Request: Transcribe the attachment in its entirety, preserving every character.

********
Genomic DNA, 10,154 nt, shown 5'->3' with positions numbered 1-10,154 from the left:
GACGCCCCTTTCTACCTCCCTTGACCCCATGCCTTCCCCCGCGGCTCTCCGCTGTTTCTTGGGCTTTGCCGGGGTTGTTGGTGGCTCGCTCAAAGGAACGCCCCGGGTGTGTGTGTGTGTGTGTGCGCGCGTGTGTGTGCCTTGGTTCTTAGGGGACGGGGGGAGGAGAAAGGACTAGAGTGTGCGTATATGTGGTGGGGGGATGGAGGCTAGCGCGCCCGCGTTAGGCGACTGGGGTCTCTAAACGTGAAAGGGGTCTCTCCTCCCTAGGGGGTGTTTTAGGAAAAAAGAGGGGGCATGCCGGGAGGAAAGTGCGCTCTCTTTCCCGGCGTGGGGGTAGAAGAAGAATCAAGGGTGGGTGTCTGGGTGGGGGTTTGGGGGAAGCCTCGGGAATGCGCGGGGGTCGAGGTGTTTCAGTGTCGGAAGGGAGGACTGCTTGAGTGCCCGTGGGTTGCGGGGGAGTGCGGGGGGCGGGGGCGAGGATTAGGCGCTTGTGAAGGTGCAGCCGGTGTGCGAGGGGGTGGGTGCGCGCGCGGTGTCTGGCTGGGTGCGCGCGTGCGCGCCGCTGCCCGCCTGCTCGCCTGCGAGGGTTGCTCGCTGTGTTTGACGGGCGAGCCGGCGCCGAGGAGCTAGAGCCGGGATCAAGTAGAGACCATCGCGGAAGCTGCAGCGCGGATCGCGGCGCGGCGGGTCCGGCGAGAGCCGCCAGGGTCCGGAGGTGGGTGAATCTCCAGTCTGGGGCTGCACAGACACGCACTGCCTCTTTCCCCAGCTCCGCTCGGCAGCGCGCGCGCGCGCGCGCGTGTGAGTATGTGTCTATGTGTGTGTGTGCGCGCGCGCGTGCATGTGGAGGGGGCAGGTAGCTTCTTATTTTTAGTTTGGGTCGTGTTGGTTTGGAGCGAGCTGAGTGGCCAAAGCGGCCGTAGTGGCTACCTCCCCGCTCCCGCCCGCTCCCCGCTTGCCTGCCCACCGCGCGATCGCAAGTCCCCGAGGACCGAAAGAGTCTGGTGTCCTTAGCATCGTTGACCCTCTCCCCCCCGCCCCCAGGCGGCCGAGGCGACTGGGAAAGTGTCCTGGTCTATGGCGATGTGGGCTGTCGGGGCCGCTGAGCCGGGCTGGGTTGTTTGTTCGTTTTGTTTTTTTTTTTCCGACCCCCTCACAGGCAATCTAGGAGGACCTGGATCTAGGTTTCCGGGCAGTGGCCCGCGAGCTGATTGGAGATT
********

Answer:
Genomic DNA, 10,154 nt, shown 5'->3' with positions numbered 1-10,154 from the left:
GACGCCCCTTTCTACCTCCCTTGACCCCATGCCTTCCCCCGCGGCTCTCCGCTGTTTCTTGGGCTTTGCCGGGGTTGTTGGTGGCTCGCTCAAAGGAACGCCCCGGGTGTGTGTGTGTGTGTGTGCGCGCGTGTGTGTGCCTTGGTTCTTAGGGGACGGGGGGAGGAGAAAGGACTAGAGTGTGCGTATATGTGGTGGGGGGATGGAGGCTAGCGCGCCCGCGTTAGGCGACTGGGGTCTCTAAACGTGAAAGGGGTCTCTCCTCCCTAGGGGGTGTTTTAGGAAAAAAGAGGGGGCATGCCGGGAGGAAAGTGCGCTCTCTTTCCCGGCGTGGGGGTAGAAGAAGAATCAAGGGTGGGTGTCTGGGTGGGGGTTTGGGGGAAGCCTCGGGAATGCGCGGGGGTCGAGGTGTTTCAGTGTCGGAAGGGAGGACTGCTTGAGTGCCCGTGGGTTGCGGGGGAGTGCGGGGGGCGGGGGCGAGGATTAGGCGCTTGTGAAGGTGCAGCCGGTGTGCGAGGGGGTGGGTGCGCGCGCGGTGTCTGGCTGGGTGCGCGCGTGCGCGCCGCTGCCCGCCTGCTCGCCTGCGAGGGTTGCTCGCTGTGTTTGACGGGCGAGCCGGCGCCGAGGAGCTAGAGCCGGGATCAAGTAGAGACCATCGCGGAAGCTGCAGCGCGGATCGCGGCGCGGCGGGTCCGGCGAGAGCCGCCAGGGTCCGGAGGTGGGTGAATCTCCAGTCTGGGGCTGCACAGACACGCACTGCCTCTTTCCCCAGCTCCGCTCGGCAGCGCGCGCGCGCGCGCGCGTGTGAGTATGTGTCTATGTGTGTGTGTGCGCGCGCGCGTGCATGTGGAGGGGGCAGGTAGCTTCTTATTTTTAGTTTGGGTCGTGTTGGTTTGGAGCGAGCTGAGTGGCCAAAGCGGCCGTAGTGGCTACCTCCCCGCTCCCGCCCGCTCCCCGCTTGCCTGCCCACCGCGCGATCGCAAGTCCCCGAGGACCGAAAGAGTCTGGTGTCCTTAGCATCGTTGACCCTCTCCCCCCCGCCCCCAGGCGGCCGAGGCGACTGGGAAAGTGTCCTGGTCTATGGCGATGTGGGCTGTCGGGGCCGCTGAGCCGGGCTGGGTTGTTTGTTCGTTTTGTTTTTTTTTTTCCGACCCCCTCACAGGCAATCTAGGAGGACCTGGATCTAGGTTTCCGGGCAGTGGCCCGCGAGCTGATTGGAGATT